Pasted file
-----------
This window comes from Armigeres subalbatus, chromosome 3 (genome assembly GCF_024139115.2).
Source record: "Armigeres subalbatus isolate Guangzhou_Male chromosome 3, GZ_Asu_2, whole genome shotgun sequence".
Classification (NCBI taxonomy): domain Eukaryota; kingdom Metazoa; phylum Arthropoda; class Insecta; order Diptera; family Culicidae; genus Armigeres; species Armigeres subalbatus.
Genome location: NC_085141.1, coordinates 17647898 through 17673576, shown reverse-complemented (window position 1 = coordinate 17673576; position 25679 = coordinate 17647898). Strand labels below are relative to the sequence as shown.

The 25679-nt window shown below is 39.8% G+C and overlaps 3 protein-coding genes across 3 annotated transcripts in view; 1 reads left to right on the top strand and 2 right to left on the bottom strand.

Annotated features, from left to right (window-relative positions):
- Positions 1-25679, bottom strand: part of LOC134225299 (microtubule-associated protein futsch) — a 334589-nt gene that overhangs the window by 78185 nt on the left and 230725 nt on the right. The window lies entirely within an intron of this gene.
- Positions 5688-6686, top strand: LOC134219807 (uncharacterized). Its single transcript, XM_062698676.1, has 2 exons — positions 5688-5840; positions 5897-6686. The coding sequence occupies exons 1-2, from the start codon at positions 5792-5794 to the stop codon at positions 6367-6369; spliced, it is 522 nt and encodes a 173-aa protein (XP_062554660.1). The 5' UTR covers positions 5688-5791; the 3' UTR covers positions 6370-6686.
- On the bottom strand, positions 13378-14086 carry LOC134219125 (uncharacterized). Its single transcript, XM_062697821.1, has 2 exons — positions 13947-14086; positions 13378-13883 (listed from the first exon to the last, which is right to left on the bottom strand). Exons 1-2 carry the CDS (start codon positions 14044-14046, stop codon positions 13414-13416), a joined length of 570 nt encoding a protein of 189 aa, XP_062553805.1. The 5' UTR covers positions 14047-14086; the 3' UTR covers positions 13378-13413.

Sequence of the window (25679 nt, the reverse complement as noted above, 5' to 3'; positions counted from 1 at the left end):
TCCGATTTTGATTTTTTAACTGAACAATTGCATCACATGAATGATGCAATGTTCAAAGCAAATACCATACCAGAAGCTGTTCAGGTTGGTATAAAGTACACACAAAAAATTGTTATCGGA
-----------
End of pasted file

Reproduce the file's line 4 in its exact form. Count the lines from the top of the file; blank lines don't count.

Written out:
Genome location: NC_085141.1, coordinates 17647898 through 17673576, shown reverse-complemented (window position 1 = coordinate 17673576; position 25679 = coordinate 17647898). Strand labels below are relative to the sequence as shown.